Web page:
There’s a pond at the end of a backroad that I visited all the time over the summer. It was remote and isolated, which made it the perfect place to visit and clear my thoughts of the nervousness I was feeling about the upcoming school year.
I had just moved in from a larger town in New York after my dad got a new job and dragged us along with him. This I didn’t mind too much; moving was moving, after all. The only problem was that I was about to start high school in the fall. It was bad enough that I wouldn’t be spending the final four years of school with my old friends. Now I would have to somehow find new friends in a small-town community where everybody knew everybody, and cliques would already be formed, waiting to ignore and taunt the lone new kid.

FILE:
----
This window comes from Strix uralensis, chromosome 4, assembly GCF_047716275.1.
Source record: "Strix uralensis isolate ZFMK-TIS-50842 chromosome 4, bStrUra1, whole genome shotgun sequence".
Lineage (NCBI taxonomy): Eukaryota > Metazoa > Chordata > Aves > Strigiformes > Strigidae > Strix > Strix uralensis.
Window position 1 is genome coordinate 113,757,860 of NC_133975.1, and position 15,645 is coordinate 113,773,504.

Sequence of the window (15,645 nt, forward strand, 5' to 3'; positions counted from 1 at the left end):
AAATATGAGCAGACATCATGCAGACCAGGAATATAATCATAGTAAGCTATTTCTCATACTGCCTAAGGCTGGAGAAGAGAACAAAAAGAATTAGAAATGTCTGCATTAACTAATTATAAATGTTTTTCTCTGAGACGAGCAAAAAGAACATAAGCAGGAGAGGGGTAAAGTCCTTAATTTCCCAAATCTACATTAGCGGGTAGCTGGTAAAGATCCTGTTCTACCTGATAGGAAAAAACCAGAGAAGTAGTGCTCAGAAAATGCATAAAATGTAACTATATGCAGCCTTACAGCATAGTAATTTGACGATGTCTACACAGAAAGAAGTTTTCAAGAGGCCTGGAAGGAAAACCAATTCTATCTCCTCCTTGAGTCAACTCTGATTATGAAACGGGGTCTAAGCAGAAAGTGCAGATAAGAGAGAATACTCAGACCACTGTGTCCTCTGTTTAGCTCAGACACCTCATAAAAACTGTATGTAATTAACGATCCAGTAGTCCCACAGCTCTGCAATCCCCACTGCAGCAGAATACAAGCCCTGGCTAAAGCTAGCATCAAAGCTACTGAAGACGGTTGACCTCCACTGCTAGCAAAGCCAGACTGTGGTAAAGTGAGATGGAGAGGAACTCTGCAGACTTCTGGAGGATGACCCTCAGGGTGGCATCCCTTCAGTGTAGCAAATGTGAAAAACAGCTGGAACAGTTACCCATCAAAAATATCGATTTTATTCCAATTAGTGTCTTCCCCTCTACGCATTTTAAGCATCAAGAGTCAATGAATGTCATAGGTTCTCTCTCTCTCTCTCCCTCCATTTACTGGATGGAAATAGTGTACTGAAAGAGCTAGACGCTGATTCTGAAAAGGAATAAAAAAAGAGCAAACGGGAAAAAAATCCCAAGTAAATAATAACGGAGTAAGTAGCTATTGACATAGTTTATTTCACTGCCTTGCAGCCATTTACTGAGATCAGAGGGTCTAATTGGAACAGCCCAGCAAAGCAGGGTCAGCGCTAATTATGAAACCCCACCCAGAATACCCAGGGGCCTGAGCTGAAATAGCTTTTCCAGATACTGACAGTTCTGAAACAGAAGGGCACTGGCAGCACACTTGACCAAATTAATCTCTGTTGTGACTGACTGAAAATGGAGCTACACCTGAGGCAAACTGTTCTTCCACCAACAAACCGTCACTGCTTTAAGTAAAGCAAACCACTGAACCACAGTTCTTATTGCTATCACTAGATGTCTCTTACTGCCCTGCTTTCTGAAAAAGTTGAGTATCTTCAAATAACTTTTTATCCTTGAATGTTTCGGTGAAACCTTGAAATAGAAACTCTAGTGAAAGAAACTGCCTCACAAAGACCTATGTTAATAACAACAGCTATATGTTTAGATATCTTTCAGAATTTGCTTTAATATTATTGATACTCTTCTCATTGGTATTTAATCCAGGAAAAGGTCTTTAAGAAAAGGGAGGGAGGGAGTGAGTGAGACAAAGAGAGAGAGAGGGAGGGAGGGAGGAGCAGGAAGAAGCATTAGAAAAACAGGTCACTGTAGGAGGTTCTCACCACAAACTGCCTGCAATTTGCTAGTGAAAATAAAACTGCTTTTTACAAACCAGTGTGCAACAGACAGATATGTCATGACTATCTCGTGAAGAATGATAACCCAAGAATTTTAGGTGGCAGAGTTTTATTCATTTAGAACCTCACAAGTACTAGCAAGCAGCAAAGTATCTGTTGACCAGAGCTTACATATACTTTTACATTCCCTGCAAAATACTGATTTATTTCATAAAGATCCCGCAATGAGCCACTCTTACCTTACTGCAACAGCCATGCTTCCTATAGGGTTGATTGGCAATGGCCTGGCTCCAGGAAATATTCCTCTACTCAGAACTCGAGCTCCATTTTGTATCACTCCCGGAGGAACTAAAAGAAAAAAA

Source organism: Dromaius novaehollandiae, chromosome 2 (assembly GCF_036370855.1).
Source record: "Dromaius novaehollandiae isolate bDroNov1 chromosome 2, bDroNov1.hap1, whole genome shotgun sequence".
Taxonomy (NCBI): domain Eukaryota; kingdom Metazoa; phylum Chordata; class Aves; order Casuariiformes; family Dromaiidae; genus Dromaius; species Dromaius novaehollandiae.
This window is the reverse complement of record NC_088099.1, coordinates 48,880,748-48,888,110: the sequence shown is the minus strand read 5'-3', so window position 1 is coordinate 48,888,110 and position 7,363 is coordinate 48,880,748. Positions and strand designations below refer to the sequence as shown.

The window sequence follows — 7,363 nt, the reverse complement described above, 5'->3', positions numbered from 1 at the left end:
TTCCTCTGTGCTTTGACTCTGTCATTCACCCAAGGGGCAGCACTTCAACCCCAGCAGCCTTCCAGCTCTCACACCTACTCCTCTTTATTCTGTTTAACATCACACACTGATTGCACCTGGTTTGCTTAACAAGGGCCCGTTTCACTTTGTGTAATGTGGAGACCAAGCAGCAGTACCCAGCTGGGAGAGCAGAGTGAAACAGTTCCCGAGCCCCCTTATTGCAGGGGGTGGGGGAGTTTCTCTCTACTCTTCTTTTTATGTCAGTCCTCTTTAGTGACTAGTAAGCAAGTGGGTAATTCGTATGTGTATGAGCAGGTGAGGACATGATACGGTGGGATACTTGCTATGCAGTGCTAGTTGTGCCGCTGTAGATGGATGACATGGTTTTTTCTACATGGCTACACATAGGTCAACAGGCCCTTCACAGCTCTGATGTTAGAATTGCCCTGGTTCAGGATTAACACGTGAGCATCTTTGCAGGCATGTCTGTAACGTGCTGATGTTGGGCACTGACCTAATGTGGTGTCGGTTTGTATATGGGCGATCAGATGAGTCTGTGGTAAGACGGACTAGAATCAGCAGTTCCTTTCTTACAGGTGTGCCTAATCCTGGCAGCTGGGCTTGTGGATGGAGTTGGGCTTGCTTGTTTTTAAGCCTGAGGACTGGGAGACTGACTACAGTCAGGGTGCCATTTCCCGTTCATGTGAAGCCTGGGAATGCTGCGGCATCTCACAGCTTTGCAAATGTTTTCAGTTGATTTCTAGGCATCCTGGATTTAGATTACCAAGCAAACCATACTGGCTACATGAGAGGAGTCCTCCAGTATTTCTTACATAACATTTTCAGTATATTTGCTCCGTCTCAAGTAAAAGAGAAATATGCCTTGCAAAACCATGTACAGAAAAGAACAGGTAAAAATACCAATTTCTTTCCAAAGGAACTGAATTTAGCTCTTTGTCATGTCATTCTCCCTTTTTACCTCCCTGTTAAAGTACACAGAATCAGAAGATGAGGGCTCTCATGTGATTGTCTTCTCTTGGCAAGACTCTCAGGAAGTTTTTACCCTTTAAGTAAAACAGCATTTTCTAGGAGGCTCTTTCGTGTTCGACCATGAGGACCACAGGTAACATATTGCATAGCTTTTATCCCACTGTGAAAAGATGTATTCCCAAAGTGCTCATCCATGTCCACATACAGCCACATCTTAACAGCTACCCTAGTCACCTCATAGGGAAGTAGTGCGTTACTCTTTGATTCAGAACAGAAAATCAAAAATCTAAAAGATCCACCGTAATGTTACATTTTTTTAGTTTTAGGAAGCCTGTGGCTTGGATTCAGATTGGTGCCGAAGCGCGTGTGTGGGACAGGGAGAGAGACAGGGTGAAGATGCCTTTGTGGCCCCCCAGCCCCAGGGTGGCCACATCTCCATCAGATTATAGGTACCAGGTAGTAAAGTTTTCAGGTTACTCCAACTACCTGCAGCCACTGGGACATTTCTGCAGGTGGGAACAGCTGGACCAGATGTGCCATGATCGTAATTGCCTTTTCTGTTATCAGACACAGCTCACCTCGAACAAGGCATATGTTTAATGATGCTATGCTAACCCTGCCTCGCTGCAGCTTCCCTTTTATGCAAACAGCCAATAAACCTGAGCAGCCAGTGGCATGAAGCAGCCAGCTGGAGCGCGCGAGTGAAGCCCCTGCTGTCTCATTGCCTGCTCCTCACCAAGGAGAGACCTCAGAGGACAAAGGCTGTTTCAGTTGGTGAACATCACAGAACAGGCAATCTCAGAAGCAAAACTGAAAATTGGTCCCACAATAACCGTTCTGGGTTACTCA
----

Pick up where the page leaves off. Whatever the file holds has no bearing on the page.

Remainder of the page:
At the edge of the pond was a simple wooden swing. It wasn’t really much; just a wooden board with rope tied to it and strung up on a sturdy tree branch. But that simple wooden swing changed my life.
The pond—and the swing—were not public property. They belonged to Mr. Dawes, an old, white haired man with a crippled leg and a granddaughter. Her name was Lizzy.
When they first caught me approaching the pond, I was certain that they were going to call the police on me. The look on Mr. Dawes’ face—and the gleam on the barrel of his gun—only enhanced that fear.
Lizzy, however, welcomed me with open arms, and gently lowered the gun from his grip.
She understood me. How I felt, what my troubles were, my fears for this new chapter in my life. Everything.
We hung out all that afternoon at the pond. Lizzy took off her shoes and dipped her feet in the cool, clear water.
“Come on!” she beckoned. “The water’s fine.”
Not really sure on what else to do, I followed suit.